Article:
IRS Seizures-The Internal Revenue Service (IRS) can seize a taxpayer’s assets to satisfy unpaid back taxes. The IRS can seize assets such as 401k accounts, IRA accounts, vehicles, RVs, boats, primary residences, rental properties, jewelry, and any other asset with monetary value. If there is equity in the asset, the IRS has the right to seize it to satisfy unpaid back taxes.
When the IRS seizes your property, they can sell your interest minus any loans against the property and apply any proceeds to the balance owed on the account. Once the IRS has issued a final demand notice, they can seize your assets after 30 days of the date on the letter. The first course of collection action is bank levies, wage garnishment, social security levies, and pension levies. The second course of action is generally enforced by a Revenue Officer (RO) after they have attempted to work with the taxpayer to recover the unpaid taxes. This includes seizure of all tangible assets such as homes, vehicles, etc.
If a taxpayer has unpaid tax debt with the IRS, avoiding the IRS will not solve the problem but worsen it. The IRS is the largest collection agency in the United States. It is best to work out an arrangement with the IRS in the form of an Installment Agreement, Offer In Compromise, Currently Non Collectable State (CNC) or other resolution options available for taxpayers to avoid seizure of assets.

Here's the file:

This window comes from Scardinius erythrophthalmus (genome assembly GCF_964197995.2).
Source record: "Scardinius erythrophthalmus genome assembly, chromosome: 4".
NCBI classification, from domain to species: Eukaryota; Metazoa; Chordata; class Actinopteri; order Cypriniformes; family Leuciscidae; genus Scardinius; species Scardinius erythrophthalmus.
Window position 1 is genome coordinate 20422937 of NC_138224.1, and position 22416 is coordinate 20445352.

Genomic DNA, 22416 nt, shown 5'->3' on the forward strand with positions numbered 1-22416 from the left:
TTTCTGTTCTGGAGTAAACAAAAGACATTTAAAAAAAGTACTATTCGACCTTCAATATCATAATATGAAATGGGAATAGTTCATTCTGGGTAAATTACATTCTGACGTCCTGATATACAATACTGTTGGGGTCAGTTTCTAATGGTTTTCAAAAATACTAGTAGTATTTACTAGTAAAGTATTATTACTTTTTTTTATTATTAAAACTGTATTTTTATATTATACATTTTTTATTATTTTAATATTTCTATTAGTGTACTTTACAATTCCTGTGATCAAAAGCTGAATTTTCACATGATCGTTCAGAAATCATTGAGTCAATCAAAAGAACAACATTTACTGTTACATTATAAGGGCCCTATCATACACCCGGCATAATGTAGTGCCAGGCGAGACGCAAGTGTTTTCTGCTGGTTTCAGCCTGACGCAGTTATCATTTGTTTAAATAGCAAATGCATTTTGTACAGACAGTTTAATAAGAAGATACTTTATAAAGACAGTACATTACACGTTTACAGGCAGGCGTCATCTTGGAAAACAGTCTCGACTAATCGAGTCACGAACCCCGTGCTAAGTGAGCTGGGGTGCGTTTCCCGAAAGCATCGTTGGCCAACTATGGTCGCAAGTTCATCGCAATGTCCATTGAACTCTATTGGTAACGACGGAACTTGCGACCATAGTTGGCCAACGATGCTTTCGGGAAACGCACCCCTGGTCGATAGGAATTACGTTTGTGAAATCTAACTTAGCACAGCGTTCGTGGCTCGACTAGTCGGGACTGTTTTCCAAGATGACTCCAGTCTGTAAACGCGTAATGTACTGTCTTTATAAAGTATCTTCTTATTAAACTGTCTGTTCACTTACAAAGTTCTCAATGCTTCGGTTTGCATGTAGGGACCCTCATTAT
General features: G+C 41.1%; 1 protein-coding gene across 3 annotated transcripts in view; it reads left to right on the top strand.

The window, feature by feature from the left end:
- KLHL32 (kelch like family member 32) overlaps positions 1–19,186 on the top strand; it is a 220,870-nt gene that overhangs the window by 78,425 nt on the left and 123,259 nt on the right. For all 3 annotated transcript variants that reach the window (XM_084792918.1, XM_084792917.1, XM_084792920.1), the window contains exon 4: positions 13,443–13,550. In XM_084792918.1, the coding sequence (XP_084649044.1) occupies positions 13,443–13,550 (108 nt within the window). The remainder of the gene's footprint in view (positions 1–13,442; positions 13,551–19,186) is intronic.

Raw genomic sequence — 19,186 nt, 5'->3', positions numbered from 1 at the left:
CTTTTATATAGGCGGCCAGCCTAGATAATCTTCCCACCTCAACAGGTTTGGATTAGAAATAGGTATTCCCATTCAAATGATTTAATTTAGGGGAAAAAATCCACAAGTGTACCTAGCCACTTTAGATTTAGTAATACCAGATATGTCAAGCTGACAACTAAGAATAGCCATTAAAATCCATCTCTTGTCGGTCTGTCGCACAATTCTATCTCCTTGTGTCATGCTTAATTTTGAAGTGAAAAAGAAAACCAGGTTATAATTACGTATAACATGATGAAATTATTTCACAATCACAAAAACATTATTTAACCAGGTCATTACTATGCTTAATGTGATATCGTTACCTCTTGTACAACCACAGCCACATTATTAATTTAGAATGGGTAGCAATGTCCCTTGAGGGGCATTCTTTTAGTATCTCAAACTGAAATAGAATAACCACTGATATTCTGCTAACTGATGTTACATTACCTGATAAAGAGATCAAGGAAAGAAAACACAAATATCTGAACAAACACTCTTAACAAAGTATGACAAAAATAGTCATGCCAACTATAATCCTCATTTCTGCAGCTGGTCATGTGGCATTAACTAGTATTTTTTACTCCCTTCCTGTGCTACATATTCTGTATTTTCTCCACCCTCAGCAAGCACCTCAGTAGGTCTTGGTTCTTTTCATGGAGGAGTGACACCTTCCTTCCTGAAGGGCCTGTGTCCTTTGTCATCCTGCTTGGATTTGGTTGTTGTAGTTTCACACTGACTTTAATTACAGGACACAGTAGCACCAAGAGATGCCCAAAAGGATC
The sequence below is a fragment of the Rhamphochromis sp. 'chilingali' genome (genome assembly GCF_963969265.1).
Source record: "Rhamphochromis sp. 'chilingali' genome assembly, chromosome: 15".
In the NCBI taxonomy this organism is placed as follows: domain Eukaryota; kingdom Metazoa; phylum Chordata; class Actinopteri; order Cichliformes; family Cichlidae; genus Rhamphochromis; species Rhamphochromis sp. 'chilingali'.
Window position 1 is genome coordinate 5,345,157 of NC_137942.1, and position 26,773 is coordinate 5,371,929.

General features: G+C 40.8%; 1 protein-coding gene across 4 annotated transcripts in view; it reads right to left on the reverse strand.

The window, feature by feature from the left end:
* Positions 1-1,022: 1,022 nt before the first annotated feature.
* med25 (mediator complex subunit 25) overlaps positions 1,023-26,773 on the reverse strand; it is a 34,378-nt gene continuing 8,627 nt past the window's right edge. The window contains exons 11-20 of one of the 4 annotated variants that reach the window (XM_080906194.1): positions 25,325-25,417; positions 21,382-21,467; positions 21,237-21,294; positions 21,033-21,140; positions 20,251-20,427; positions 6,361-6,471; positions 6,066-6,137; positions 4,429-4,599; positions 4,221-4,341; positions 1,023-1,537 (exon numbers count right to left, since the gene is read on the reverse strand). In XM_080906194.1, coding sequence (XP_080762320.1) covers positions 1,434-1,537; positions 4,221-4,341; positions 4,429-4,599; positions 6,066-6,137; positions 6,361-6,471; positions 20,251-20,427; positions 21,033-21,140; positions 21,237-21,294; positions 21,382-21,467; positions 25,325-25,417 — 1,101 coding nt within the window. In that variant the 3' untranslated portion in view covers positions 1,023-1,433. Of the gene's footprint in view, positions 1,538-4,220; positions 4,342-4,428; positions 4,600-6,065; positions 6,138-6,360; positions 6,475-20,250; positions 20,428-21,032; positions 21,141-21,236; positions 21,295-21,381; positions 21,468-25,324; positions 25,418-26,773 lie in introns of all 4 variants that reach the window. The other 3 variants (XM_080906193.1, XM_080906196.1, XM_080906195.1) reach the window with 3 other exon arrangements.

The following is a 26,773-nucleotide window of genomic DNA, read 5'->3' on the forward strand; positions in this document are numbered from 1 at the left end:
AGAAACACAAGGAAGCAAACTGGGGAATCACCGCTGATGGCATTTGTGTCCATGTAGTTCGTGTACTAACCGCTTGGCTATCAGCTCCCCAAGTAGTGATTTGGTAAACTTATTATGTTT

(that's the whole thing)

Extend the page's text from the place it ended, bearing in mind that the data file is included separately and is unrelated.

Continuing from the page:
It is always recommended to seek a tax professional when dealing with the IRS. IRS hold times can be exhausting, overwhelming, and intimidating. Our tax professionals know the proper channels needed to navigate the IRS roadmap and get the resolution needed for you to get your life back.